I tend to follow the guys you can have a conversation with about photography, regardless of geographical location.
A friend of mine is also a portrait photographer – Bach Nguyen (@flashbachphotos) – I often shoot with him and he really accelerated my love of it. He’s full of great, positive energy and always keen to explore new approaches.
For landscapes, Rachael Talibart’s work always amazes me. I love long exposure work – it gives a totally different perspective to a landscape.
What are your thoughts on mobile photography versus DSLR / mirrorless?
A good photo is a good photo, regardless of what device it’s been taken on. Of course, with a DSLR, you have much more control over how you want the image to look.
I have seen some impressive shots taken on mobile phones, and I’m hearing more and more about this portrait mode on the new iPhone X, which I know little about currently.
For me, a phone will never replace that of a DSLR. Photography is an art, and, whilst you can capture some great images on a phone, the control you get with a proper camera allows you to influence the photographic outcome much more.
What’s your main go to camera, lenses and how did you make that choice?
I use a Canon 5D Mark iii. My go-to lens for portraits is a 35mm 1.4 L-Series prime. It’s razor sharp, and very fast to focus. One day, I’ll purchase the 85mm 1.2, but for now, I love what I get with the 35mm.
For landscape photography, I literally use the kit lens – a 24-105mm 4.0 L series. It does the job nicely.
What is your dream location to shoot at?
I live in rainy Manchester, so get me on a beach somewhere warmer and I’ll be happy!
Describe your favourite picture and how you captured it?
A photograph I took last week has now become my favourite actually. The model has access to some botanical gardens here in Manchester as she grows tropical fruits and plants. So we did a shoot across four huge, connected greenhouses.
Outside, a snow blizzard battered the windows. Inside, it was 30-degrees of warmth. Every now and then, the sun pierced through and we got some amazing light. We used cactus plants and other trees to create shadows. We played around with the looks – we had a kimono, and vintage Chinese dress. I’m really happy with the outcome.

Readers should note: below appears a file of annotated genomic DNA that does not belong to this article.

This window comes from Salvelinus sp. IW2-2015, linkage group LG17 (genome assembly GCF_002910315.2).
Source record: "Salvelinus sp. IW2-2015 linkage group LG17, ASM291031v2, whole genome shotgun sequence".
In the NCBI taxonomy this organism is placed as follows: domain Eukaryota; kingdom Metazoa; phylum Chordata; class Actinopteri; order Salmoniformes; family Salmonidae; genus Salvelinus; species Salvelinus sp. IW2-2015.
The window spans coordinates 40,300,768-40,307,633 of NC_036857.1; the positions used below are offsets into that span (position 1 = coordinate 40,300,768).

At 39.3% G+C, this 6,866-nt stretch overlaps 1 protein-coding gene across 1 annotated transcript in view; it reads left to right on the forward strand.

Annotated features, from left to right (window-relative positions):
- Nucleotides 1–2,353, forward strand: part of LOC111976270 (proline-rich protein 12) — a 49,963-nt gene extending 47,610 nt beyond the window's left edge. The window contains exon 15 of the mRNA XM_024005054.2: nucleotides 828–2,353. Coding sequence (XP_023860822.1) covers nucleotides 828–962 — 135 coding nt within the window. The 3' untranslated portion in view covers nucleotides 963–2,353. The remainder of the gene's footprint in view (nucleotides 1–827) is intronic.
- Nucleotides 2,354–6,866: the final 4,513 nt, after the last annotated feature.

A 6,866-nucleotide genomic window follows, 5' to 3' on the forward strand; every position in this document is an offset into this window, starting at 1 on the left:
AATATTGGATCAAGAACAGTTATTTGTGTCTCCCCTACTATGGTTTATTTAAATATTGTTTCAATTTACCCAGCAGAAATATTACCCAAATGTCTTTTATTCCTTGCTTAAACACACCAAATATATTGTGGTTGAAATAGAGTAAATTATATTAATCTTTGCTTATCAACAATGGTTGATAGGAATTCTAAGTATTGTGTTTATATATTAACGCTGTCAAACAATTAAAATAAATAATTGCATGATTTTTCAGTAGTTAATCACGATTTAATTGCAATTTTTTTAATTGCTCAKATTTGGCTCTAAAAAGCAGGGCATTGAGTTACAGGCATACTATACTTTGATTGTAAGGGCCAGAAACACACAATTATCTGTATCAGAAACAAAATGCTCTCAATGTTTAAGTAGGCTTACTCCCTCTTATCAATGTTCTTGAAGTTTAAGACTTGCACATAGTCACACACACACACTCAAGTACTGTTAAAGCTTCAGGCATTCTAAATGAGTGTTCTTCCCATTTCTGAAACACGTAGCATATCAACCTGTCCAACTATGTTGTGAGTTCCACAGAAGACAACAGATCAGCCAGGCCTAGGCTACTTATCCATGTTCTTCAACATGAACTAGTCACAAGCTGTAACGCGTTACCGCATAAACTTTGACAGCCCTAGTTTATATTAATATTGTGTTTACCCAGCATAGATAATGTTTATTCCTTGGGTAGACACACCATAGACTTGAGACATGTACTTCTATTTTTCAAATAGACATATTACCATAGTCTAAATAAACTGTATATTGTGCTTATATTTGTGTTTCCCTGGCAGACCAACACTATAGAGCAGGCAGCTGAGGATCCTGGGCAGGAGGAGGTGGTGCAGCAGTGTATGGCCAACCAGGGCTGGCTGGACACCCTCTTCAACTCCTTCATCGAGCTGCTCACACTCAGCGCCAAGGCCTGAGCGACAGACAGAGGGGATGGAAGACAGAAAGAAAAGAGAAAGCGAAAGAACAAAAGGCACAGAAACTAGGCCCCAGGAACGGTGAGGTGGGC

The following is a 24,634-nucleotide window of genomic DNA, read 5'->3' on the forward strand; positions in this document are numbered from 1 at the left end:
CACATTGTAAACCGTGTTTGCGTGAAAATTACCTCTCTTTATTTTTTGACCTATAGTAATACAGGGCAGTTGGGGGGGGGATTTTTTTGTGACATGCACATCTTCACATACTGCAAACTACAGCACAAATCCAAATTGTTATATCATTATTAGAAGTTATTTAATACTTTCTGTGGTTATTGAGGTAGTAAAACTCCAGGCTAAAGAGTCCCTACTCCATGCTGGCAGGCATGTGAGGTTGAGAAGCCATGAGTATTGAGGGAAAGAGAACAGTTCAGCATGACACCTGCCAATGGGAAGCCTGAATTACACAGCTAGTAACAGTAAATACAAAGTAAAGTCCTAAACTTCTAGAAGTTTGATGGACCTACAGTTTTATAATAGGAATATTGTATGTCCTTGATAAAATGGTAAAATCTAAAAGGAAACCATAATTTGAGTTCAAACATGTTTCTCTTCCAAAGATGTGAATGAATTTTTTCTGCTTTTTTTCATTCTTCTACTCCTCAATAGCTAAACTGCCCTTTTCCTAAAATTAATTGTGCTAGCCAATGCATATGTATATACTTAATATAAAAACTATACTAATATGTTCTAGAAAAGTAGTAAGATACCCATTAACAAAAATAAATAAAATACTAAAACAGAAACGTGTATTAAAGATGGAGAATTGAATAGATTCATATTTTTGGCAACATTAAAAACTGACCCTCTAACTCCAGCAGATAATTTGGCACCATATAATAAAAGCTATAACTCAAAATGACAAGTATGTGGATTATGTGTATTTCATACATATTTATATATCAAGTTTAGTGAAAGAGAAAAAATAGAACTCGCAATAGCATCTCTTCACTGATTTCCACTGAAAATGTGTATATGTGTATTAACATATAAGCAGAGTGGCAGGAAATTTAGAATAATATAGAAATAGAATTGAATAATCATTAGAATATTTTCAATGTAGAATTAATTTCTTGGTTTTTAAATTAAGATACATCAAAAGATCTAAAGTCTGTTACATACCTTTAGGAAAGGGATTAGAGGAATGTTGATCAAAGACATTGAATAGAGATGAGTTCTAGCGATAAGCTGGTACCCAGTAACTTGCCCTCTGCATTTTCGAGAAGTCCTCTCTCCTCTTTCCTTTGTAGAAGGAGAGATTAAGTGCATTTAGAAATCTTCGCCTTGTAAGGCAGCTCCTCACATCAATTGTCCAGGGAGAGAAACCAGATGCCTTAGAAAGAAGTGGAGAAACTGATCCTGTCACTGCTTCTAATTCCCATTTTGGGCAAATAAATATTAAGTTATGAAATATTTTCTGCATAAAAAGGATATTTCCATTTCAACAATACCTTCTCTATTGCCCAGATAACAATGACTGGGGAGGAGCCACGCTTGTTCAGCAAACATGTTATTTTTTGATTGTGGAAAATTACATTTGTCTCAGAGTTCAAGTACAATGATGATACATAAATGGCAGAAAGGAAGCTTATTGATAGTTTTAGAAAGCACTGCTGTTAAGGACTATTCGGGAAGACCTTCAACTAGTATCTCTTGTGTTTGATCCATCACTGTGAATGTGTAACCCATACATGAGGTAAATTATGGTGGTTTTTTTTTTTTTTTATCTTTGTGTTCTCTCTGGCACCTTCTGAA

I tend to shoot anywhere between 1.4 and 2.8 to blur the background, and it worked well in this setting, bringing in some of the trees / leaves, but nicely blurring the rest.
In three words how would you describe your photography?
Dark, moody, playful
How would you describe the current scene in photography?
I’m seeing some amazing images in the scene at the moment by some inspiring creatives, spanning all ages and backgrounds. More and more people seem to be taking up photography, and the scene seems to be in a great place.
How do you feel about better quality cameras being put into smart phones?
I’m all for advancements in technology and it’s always good to be able to capture a reasonably good, quick-fire image of the kids unexpectedly with my smart phone, but give me a DSLR any day.
What are your thoughts on expensive cameras? Do you think they create better images?
Some of my best and favourite images were taken on my less-expensive, entry-level DSLR when I had it, but the dynamic range you get from a more top-end camera allows your creativity to go to the next level.
I used to struggle in low light, which isn’t so much of a problem with the Canon 5D Mark iii. I also knew that I needed to upgrade to a full frame camera if I wanted to kick on with photography.